Molecular vibrational states associated with an adiabatic electronic state within the Born-Oppenheimer Approximation are typically defined by doing the harmonic approximation for the potential at an equilibrium geometry. This allows us to define normal coordinates in which the harmonically approximated potential is diagonal. The vibrational Hamiltonian in these coordinates is then a sum of uncoupled 1D harmonic oscillators. This allows us to obtain vibrational states of a molecule.

Is there a similar procedure to obtain molecular rotational states for polyatomic molecules? How are molecular rotational states constructed/modeled?

  • $\begingroup$ I'm migrating this question to Matter Modeling at your request. $\endgroup$
    – ACuriousMind
    May 1, 2021 at 9:31
  • 1
    $\begingroup$ Is it true that you understand how it's done for diatomics and are only looking for an answer for polyatomics? Also, could you please show us what you've looked at so far? I don't want to type up things that you might have already seen, only to find out that you already read those and wanted something different. $\endgroup$ May 1, 2021 at 19:32
  • $\begingroup$ @NikeDattani I am familiar with the rigid rotor model for a diatomic. But i don't know how that transfers exactly to nonlinear molecules. Is the same quantization procedure done simply in the same way for the three principle axes of the inertia tensor ? Do i have 3 independent rotational quantum numbers in these cases ? These are points that i liked clarified. $\endgroup$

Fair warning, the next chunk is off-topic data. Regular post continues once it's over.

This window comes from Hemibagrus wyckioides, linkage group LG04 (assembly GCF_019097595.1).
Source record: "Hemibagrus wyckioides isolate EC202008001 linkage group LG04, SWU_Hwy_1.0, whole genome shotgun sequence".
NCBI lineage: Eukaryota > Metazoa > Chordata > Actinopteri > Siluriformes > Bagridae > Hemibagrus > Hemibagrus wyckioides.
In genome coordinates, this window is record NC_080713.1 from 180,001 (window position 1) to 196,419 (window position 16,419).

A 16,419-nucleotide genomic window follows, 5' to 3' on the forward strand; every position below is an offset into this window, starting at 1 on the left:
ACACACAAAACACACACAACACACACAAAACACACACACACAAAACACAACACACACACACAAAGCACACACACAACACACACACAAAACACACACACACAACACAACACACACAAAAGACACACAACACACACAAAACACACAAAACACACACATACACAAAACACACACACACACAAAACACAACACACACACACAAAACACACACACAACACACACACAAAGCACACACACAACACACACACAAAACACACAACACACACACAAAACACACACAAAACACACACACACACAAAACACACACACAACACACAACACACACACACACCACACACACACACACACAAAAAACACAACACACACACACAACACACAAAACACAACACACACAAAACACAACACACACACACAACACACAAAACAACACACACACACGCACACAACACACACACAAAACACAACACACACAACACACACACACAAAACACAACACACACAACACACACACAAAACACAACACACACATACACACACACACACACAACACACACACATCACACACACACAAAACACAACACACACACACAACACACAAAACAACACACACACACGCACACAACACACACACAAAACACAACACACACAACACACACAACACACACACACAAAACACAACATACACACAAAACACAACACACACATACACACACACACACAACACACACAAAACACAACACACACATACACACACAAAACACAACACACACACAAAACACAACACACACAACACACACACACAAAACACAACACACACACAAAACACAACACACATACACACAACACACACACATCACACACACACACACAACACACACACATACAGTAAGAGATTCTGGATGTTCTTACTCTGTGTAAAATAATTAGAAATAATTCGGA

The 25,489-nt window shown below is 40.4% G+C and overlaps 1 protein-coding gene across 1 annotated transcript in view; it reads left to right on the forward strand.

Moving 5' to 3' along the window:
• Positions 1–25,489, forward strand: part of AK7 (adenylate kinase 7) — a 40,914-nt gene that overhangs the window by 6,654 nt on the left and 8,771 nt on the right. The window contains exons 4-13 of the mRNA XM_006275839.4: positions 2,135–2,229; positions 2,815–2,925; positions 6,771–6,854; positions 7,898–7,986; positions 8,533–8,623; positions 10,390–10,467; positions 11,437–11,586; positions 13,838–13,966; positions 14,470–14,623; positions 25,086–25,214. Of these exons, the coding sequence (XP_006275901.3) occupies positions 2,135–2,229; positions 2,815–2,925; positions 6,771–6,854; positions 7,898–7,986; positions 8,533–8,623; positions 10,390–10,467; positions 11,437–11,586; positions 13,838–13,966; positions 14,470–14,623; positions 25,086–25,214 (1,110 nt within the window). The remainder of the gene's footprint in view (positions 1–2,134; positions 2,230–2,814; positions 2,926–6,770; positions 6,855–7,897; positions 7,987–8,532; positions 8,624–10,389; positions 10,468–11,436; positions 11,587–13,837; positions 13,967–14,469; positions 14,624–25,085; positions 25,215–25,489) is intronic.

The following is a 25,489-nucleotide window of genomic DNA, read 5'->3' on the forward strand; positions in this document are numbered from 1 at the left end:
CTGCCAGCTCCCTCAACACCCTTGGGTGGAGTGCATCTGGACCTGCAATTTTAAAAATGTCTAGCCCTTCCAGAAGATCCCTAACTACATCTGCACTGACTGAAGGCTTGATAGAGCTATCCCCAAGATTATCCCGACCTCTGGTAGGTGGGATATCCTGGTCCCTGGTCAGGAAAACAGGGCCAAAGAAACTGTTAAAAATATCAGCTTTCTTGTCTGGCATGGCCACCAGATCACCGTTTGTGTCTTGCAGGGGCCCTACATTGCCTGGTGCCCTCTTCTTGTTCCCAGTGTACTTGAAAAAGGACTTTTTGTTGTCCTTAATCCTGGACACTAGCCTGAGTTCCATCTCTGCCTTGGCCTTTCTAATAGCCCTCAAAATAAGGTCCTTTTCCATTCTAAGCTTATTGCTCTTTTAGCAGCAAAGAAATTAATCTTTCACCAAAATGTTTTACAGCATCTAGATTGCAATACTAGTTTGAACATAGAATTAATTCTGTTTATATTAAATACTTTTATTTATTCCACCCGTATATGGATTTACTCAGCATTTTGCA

– Hans Wurst
    May 1, 2021 at 21:23

1 Answer 1


The Hamiltonian

Just as for vibrations we have the harmonic oscillator approximation, for rotations we often use the rigid rotor approximation, where bond lengths are fixed. Recall the rigid-rotor Hamiltonian (in this case the kinetic energy operator) for a diatomic, which is often written as follows:

$$\tag{1} \hat{H} = \hat{T} = \frac{J_x^2}{2I_x} + \frac{J_y^2}{2I_y} + \frac{J_z^2}{2I_z}, $$

where $\mathbf{\hat{J}} = \mathbf{\hat{r}}\times \mathbf{\hat{p}}$ is the angular momentum operator, and $(I_x,I_y,I_z)$ are the diagonal elements of the moment of inertia tensor when its written in the $(\mathbf{x},\mathbf{y},\mathbf{z})$ coordinate system..

The Hamiltonian for polyatomics can be written in the same way, but instead of using the lab-fixed frame which has the fixed axes $(\mathbf{x},\mathbf{y},\mathbf{z})$, it's easier to use a body-fixed or molecule-fixed frame with axes that rotate along with the molecule: these axes (known as the "principal axes") will be the eigenvectors $(\mathbf{a},\mathbf{b},\mathbf{c})$ of the moment of inertia tensor, and the corresopnding eigenvalues are denoted by $(I_a,I_b,I_c)$. The Hamiltonian (kinetic energy operator) is now:

$$\tag{2} \hat{H} = \hat{T} = \frac{J_a^2}{2I_a} +\frac{J_b^2}{2I_b}+\frac{J_c^2}{2I_c}. $$

The solution

As you noted correctly in your comment we have three quantum numbers, let's call them $(j,k,m)$.

To solve the Schroedinger equation for this Hamiltonian, we can model the wavefunction in terms of the three Euler angles:

$$\tag{3}\psi_{jkm}(\theta,\chi,\varphi) \equiv |jkm\rangle = P_{jkm}(\theta) e^{\textrm{i}k\chi}e^{\textrm{i}m\varphi}, $$

which has the following eigenvalues for various operators: